Art Abelmann: Talk about the passion
November 3, 2010
Halloween, clearly a big deal in Aspen. What a great event for all to enjoy. What one notices, however, is that it’s not just during Halloween that people – including teachers, students and parents – decide to get dressed up. Please do not misunderstand, doing so during the holiday can be great fun. It is the costumes many of us choose to wear and hide behind during the other 364 days a year that is worthy of attention.
Shedding one’s costume could not have become more clear to members of the Aspen High School community as the entire student body and faculty assembled in the District Theatre last Monday to kick off “Action in Africa” week. A student-driven initiative brought the INVISIBLE CHILDREN program to our campus. The story shared was that of the plight of Ugandan children and the tragically difficult life they live. Caught up in a civil war for more than 20 years, many of the younger Ugandan population find themselves serving as soldiers in a country with unimaginable unrest.
No holiday here … no costumes one day and not the next … this is real. School-age boys dressed in army fatigues carrying guns with real bullets, not a costume from Target or Wal-Mart, not for play.
Several Ugandan students came to Aspen to share their own story of personal loss. A loss that includes the death of parents and siblings as well as losing the opportunity to go to school. Attending school is something many of us simply take for granted. Schooling, the students shared, is the only means available toward escaping the war-torn regions, the refugee camps, the life of sadness and death. Education is the path to freedom for this newest generation of Ugandan children. The value placed on education and freedom is so strong that the implications of going without them does not easily resonate with our own students.
A significant sidebar to the INVISIBLE CHILDREN story is focused on three young students with a passion for filmmaking. Their experience of filming in Uganda led to their passion to bring the story to the rest of the world. All too often, in high school, we see students wearing a costume known as the accepted norm. Peer pressure is often what prevents our students from feeling comfortable enough to venture away from those costumes worn in order to be part of a socially accepted culture.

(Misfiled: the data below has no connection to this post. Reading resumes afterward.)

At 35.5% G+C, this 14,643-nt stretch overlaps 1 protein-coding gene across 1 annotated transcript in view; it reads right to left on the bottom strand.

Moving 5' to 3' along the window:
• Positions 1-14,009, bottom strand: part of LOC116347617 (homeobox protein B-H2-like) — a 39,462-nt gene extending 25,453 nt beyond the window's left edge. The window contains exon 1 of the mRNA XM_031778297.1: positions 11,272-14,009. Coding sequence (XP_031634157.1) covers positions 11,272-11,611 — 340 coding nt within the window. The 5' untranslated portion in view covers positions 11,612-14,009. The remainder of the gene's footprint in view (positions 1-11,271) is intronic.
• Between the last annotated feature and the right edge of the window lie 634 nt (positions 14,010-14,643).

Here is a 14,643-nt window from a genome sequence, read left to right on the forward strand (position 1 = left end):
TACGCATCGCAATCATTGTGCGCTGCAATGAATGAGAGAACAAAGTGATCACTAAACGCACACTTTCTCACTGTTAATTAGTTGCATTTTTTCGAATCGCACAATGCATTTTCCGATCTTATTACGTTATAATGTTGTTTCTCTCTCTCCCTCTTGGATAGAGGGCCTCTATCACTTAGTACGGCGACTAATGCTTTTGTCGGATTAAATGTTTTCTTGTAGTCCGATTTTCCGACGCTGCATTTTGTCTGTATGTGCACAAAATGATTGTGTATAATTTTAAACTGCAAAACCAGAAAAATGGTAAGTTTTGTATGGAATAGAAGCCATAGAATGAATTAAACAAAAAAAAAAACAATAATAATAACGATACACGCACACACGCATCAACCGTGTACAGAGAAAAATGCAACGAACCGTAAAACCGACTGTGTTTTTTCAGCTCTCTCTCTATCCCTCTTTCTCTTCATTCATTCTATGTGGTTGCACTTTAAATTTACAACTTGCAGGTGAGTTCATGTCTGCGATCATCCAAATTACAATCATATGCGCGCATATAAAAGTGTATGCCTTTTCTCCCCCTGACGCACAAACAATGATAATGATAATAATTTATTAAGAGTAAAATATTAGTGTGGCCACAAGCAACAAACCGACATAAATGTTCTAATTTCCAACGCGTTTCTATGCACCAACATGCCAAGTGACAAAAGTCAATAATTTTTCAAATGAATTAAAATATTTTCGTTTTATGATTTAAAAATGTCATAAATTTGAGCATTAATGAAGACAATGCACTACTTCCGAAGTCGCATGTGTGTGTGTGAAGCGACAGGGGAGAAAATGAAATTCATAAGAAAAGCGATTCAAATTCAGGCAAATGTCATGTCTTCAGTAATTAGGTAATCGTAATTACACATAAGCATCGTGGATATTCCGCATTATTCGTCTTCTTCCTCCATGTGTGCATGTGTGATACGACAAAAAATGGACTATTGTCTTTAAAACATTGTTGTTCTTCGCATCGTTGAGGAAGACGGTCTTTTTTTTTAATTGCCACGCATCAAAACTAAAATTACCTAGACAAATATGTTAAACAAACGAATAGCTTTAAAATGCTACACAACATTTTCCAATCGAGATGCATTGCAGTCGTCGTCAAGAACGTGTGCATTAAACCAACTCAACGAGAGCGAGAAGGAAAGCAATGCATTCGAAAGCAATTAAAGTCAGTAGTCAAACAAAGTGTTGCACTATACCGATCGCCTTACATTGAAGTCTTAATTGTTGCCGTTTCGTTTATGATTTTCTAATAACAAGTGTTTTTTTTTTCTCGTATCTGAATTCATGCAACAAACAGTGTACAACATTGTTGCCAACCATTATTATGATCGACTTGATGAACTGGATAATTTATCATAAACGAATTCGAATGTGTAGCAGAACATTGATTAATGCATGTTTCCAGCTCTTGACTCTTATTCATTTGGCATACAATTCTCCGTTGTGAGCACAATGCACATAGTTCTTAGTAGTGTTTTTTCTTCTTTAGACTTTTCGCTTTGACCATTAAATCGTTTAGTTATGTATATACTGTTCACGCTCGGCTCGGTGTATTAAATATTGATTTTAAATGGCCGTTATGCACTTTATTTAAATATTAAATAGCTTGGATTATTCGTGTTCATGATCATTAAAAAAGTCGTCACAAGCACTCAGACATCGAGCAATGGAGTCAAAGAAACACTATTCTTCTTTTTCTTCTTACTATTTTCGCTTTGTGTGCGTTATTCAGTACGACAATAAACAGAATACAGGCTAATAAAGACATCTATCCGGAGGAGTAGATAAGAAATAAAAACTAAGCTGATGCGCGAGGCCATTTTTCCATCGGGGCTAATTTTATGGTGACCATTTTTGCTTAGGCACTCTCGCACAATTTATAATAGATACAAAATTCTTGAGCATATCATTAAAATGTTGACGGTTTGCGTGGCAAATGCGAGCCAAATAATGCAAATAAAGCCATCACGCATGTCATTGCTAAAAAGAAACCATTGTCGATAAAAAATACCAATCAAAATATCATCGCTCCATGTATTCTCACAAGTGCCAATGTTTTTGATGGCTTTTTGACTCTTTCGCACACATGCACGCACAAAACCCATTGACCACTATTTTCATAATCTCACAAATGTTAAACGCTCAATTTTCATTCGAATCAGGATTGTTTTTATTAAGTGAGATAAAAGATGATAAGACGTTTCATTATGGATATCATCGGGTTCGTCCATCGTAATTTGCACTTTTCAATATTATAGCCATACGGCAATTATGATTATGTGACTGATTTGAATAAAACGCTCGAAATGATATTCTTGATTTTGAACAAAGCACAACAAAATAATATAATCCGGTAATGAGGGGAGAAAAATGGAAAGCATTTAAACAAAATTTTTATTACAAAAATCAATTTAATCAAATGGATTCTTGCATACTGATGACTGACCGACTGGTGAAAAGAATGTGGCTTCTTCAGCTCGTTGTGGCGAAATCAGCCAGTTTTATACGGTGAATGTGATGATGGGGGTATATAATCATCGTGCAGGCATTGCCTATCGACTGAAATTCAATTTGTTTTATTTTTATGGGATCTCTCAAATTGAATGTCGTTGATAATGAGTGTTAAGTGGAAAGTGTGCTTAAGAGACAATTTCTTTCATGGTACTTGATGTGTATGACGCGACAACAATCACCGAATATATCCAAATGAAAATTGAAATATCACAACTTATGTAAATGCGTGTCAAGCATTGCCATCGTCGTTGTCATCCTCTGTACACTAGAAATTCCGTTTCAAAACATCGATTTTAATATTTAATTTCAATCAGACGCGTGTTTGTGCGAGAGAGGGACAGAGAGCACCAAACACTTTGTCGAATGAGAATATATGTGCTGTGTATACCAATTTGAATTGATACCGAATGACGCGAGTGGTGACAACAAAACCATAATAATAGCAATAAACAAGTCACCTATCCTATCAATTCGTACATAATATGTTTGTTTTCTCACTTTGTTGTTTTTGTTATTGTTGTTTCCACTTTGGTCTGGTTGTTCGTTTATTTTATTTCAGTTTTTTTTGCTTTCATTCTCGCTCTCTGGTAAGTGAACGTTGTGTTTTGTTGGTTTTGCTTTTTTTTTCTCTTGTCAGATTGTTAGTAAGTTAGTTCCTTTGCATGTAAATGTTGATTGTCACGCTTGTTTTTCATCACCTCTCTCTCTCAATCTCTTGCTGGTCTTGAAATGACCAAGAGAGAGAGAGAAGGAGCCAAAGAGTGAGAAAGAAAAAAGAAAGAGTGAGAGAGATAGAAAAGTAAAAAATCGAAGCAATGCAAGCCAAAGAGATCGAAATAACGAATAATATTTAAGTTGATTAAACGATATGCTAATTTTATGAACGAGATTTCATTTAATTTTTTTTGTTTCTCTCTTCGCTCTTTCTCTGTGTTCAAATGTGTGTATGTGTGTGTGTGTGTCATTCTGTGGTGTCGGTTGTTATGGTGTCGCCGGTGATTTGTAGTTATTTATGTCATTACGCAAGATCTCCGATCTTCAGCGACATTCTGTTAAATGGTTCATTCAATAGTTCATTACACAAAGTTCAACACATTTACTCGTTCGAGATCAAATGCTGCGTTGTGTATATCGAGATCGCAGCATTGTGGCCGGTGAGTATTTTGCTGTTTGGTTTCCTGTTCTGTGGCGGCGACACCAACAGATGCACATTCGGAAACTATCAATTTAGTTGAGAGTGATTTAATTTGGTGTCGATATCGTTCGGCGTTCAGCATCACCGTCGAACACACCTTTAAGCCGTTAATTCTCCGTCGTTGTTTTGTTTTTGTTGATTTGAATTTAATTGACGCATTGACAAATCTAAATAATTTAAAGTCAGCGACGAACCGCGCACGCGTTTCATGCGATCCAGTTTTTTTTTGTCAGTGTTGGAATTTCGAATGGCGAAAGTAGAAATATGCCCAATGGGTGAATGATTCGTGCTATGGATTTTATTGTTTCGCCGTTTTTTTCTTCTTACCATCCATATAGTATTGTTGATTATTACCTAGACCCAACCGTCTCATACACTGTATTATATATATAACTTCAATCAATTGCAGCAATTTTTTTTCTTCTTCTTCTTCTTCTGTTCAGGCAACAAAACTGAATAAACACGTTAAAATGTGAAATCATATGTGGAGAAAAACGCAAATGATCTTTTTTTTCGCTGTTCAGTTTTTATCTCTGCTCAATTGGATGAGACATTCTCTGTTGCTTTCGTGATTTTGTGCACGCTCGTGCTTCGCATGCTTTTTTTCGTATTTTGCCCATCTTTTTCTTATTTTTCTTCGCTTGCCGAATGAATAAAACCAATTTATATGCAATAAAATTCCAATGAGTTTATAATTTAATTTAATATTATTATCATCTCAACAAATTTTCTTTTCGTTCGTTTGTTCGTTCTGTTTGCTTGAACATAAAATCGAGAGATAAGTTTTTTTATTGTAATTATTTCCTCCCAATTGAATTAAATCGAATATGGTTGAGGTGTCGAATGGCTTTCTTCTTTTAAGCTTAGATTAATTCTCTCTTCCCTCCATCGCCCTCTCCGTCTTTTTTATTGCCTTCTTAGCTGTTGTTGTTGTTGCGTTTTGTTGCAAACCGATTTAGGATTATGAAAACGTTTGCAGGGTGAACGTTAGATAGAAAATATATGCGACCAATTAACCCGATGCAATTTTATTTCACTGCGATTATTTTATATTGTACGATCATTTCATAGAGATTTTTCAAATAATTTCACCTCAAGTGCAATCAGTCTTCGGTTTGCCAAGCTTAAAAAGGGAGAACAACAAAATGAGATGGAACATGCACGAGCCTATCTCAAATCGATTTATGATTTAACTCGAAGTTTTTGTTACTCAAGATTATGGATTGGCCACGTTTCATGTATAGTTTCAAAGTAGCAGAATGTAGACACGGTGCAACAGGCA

Recently, I had a father-daughter weekend with my daughter Amanda. She is a sophomore at college in Maine. “Dad,” she said, “you need to tell students not to just do what everyone else is doing, but rather to find their passion.” She actually used that word – “passion.” It is worth noting that “passion” is a term nonexistent in public high school until recently.
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That same weekend, it so happened that my path crossed the path of 15 MIT students. Don’t ask how or why; it just happened. The conversation that followed is worth sharing. I asked the mathematically inclined young folk, “What was it that set you apart from others and able to get in to MIT?” All of a sudden that word, “passion,” was being thrown around like a Frisbee. (Students at MIT play a lot of Frisbee.) Each future engineer, bio-med specialist, computer guru (unfortunately most likely no future high school teachers in this group) shared that they did their own thing in high school. Each found a passion independent of the social norm to the degree that they put up no false fronts … they wore no costumes. More importantly, they simply demonstrated their true passion for something unique and followed it.
One wise student from Kansas enjoyed shooting his potato gun. He enjoyed it so much that during his interview he shared the potato gun he built that shoots golf balls at the speed of sound. The message here, not only for students, but for all of us, is to truly be yourself. Find what interests you. Connect to a cause, a purpose or goal. Find your passion.
Recently a small group of Aspen High School students participated in a choir program at Rifle High School. No uniforms with numbers, no win-loss record and no fans in the stands. Simply a group of kids with a passion for singing. When asked if any videotape of the performance was available, the choral teacher asked, “Why?”
“Because I would like to play it in the commons during lunchtime,” I said.
Instant, schoolwide recognition for those willing to share their passion. Now to find the videotape.
During a recent leadership and professional development opportunity, it has become more and more clear to this school leader that our school, in fact most every school, has indoctrinated students, and teachers for that matter, to be seen in a certain way, as well as being required to learn and teach in a very limiting model. Change comes slow and hard in the school environment. This, too, is indoctrination. Find the norm. Behave, learn and teach as the model prescribes. Stray not from the tracks by showing your individuality, your own learning or teaching style or the passion you may have for outlying interests.
Clearly, the model needs more flexibility. Passions should be celebrated in creation and demonstration by all involved. Extended learning opportunities and credits should be available to pursue in order to accomplish this goal. At Aspen High School, we will approach this option.
So from Halloween to Uganda, from social norms to passions, from my daughter to MIT students, from choir recitals to extended learning opportunities, many topics have been shared. Shared but barely exposed.
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